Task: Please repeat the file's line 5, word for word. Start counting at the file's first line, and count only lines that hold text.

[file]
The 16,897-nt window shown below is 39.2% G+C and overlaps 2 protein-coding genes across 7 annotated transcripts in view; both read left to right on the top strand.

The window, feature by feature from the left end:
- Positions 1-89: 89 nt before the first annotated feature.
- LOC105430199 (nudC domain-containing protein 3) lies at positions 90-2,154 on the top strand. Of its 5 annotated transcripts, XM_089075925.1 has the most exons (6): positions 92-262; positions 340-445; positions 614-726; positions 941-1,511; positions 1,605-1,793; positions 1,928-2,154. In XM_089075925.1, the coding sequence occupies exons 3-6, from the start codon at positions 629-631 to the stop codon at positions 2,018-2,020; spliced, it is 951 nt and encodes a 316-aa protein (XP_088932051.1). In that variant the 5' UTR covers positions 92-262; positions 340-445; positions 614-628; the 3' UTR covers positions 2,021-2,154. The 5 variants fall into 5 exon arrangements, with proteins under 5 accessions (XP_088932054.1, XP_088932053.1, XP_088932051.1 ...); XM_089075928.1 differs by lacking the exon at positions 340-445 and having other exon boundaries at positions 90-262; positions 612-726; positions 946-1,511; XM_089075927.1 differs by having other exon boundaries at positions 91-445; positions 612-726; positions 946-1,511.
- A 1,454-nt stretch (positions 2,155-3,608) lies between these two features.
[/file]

- A 1,454-nt stretch (positions 2,155-3,608) lies between these two features.